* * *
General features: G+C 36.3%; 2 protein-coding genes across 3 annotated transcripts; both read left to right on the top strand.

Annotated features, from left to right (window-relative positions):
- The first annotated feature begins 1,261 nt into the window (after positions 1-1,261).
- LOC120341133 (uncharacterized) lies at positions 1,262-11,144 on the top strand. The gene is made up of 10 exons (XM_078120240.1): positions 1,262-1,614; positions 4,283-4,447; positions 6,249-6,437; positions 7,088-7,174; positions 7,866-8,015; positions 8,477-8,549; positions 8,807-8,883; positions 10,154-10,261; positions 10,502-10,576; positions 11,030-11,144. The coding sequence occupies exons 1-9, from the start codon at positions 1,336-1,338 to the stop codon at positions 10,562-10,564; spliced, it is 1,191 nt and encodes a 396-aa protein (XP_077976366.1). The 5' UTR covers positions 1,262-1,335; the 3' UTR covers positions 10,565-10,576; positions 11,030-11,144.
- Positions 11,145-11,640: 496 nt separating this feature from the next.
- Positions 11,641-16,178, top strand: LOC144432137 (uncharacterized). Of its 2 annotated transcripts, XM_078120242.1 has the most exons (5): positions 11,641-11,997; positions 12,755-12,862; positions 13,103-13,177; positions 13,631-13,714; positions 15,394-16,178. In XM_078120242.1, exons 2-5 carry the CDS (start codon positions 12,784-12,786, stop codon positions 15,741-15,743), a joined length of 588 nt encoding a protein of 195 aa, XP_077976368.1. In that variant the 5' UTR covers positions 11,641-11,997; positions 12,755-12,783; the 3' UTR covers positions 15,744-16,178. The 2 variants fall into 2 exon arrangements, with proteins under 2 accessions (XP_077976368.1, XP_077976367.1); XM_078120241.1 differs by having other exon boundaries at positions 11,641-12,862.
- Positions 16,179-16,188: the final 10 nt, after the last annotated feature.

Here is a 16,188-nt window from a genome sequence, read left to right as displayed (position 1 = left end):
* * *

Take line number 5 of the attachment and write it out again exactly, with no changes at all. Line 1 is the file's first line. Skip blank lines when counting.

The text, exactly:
- Positions 11,145-11,640: 496 nt separating this feature from the next.